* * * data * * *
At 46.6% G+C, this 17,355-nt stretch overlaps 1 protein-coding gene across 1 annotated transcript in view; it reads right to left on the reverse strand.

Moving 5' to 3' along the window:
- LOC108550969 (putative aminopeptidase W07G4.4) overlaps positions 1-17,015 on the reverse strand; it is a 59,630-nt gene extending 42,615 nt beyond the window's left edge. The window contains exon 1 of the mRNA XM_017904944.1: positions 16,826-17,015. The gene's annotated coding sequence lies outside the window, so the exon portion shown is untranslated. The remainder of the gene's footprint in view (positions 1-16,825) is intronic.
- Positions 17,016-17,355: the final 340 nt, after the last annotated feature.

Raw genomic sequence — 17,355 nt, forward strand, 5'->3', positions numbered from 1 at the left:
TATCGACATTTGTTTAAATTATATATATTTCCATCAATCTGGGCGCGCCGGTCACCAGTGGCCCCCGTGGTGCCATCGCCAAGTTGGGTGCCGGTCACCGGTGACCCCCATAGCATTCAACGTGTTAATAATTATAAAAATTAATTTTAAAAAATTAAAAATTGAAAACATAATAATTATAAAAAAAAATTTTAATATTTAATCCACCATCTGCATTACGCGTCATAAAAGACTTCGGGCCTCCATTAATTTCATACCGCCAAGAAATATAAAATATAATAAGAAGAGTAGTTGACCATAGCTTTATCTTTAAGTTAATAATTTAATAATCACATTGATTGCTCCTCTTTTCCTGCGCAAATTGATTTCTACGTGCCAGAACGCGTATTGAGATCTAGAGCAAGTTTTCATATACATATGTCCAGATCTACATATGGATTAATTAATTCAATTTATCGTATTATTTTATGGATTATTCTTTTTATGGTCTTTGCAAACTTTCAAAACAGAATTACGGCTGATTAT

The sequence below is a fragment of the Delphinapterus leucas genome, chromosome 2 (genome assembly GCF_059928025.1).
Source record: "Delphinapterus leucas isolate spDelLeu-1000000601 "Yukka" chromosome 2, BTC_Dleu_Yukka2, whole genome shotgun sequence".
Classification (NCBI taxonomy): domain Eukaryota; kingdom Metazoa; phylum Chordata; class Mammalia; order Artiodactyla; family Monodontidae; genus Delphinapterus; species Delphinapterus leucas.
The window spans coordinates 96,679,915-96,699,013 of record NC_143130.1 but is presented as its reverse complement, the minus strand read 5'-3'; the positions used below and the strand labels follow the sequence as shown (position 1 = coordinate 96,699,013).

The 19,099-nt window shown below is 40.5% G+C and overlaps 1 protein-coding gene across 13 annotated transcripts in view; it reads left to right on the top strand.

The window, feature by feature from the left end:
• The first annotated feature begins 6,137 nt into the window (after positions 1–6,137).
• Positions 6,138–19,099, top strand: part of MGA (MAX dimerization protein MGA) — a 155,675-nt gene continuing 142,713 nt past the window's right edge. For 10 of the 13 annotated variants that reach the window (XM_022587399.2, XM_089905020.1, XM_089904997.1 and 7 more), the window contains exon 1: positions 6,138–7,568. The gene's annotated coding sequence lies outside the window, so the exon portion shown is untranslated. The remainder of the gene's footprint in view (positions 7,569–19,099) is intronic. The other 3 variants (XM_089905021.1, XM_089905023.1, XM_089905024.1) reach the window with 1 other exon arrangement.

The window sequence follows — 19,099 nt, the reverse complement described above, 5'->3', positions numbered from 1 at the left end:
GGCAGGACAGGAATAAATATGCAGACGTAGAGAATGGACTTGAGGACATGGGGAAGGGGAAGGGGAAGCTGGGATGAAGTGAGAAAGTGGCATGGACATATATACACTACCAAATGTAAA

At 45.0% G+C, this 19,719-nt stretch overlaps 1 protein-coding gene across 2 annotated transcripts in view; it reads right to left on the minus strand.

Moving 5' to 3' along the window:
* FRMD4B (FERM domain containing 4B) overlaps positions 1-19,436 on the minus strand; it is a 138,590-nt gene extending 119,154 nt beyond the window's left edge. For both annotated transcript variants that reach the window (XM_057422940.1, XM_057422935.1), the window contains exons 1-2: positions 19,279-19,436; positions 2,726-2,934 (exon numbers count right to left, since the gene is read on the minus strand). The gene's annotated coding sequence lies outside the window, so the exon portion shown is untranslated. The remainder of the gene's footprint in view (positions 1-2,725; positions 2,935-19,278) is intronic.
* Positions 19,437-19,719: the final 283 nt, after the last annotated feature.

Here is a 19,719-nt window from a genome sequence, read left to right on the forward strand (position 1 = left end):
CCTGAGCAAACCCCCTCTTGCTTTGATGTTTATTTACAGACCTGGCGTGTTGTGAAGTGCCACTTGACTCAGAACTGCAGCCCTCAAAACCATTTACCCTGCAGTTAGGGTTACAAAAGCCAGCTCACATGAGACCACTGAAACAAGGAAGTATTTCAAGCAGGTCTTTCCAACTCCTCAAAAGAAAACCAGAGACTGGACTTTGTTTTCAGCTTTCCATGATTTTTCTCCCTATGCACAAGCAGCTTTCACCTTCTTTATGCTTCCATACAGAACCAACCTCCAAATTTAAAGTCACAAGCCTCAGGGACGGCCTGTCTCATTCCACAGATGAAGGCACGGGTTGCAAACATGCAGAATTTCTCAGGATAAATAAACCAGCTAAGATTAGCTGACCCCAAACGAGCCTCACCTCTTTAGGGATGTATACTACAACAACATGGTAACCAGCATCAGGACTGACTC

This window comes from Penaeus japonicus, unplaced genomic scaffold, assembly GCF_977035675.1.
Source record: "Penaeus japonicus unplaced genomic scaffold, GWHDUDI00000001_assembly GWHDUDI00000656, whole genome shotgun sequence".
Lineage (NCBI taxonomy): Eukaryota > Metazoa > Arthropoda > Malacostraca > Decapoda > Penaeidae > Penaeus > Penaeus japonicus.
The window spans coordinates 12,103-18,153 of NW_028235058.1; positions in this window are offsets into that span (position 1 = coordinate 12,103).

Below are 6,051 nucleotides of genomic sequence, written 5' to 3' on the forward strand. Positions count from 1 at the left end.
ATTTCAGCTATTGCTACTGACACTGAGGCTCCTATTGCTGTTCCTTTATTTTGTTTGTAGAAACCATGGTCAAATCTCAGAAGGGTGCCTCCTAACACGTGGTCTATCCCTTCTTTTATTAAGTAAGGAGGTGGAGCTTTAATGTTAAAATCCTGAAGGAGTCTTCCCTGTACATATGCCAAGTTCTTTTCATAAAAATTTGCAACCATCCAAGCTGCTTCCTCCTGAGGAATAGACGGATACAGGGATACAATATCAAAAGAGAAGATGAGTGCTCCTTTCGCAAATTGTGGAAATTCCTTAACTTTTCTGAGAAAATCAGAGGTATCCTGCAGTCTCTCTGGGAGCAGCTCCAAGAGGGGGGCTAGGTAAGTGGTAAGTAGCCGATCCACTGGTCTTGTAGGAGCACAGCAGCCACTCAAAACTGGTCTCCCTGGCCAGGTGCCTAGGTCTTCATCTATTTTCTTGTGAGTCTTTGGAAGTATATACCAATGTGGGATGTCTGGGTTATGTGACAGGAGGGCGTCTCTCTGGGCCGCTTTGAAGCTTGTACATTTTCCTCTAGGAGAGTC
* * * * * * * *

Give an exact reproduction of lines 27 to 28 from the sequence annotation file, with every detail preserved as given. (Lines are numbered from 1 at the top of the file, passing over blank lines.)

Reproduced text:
Below are 6,051 nucleotides of genomic sequence, written 5' to 3' on the forward strand. Positions count from 1 at the left end.
ATTTCAGCTATTGCTACTGACACTGAGGCTCCTATTGCTGTTCCTTTATTTTGTTTGTAGAAACCATGGTCAAATCTCAGAAGGGTGCCTCCTAACACGTGGTCTATCCCTTCTTTTATTAAGTAAGGAGGTGGAGCTTTAATGTTAAAATCCTGAAGGAGTCTTCCCTGTACATATGCCAAGTTCTTTTCATAAAAATTTGCAACCATCCAAGCTGCTTCCTCCTGAGGAATAGACGGATACAGGGATACAATATCAAAAGAGAAGATGAGTGCTCCTTTCGCAAATTGTGGAAATTCCTTAACTTTTCTGAGAAAATCAGAGGTATCCTGCAGTCTCTCTGGGAGCAGCTCCAAGAGGGGGGCTAGGTAAGTGGTAAGTAGCCGATCCACTGGTCTTGTAGGAGCACAGCAGCCACTCAAAACTGGTCTCCCTGGCCAGGTGCCTAGGTCTTCATCTATTTTCTTGTGAGTCTTTGGAAGTATATACCAATGTGGGATGTCTGGGTTATGTGACAGGAGGGCGTCTCTCTGGGCCGCTTTGAAGCTTGTACATTTTCCTCTAGGAGAGTC